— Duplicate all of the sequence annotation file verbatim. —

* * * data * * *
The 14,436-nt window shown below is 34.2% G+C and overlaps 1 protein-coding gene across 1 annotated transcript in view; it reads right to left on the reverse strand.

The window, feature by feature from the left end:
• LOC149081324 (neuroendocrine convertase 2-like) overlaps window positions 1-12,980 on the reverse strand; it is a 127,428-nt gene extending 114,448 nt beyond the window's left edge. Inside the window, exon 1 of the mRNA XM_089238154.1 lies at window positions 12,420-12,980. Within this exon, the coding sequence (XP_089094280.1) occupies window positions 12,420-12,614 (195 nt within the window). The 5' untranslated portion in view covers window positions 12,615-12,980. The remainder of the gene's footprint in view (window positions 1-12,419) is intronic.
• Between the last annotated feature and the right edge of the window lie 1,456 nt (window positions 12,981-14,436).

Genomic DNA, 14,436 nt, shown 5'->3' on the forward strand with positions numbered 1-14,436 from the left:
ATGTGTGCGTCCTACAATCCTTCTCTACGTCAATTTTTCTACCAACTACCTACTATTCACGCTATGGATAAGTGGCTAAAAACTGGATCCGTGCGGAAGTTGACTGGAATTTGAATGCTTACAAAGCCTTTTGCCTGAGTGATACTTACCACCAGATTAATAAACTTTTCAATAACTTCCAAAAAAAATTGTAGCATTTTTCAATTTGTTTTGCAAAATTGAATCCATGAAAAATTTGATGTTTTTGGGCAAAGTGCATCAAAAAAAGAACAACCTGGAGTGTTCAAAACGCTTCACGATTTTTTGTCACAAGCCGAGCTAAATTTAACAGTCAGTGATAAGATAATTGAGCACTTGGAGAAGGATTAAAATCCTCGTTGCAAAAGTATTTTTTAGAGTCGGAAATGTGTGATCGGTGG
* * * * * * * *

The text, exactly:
The 14,436-nt window shown below is 34.2% G+C and overlaps 1 protein-coding gene across 1 annotated transcript in view; it reads right to left on the reverse strand.

The window, feature by feature from the left end:
• LOC149081324 (neuroendocrine convertase 2-like) overlaps window positions 1-12,980 on the reverse strand; it is a 127,428-nt gene extending 114,448 nt beyond the window's left edge. Inside the window, exon 1 of the mRNA XM_089238154.1 lies at window positions 12,420-12,980. Within this exon, the coding sequence (XP_089094280.1) occupies window positions 12,420-12,614 (195 nt within the window). The 5' untranslated portion in view covers window positions 12,615-12,980. The remainder of the gene's footprint in view (window positions 1-12,419) is intronic.
• Between the last annotated feature and the right edge of the window lie 1,456 nt (window positions 12,981-14,436).

Genomic DNA, 14,436 nt, shown 5'->3' on the forward strand with positions numbered 1-14,436 from the left:
ATGTGTGCGTCCTACAATCCTTCTCTACGTCAATTTTTCTACCAACTACCTACTATTCACGCTATGGATAAGTGGCTAAAAACTGGATCCGTGCGGAAGTTGACTGGAATTTGAATGCTTACAAAGCCTTTTGCCTGAGTGATACTTACCACCAGATTAATAAACTTTTCAATAACTTCCAAAAAAAATTGTAGCATTTTTCAATTTGTTTTGCAAAATTGAATCCATGAAAAATTTGATGTTTTTGGGCAAAGTGCATCAAAAAAAGAACAACCTGGAGTGTTCAAAACGCTTCACGATTTTTTGTCACAAGCCGAGCTAAATTTAACAGTCAGTGATAAGATAATTGAGCACTTGGAGAAGGATTAAAATCCTCGTTGCAAAAGTATTTTTTAGAGTCGGAAATGTGTGATCGGTGG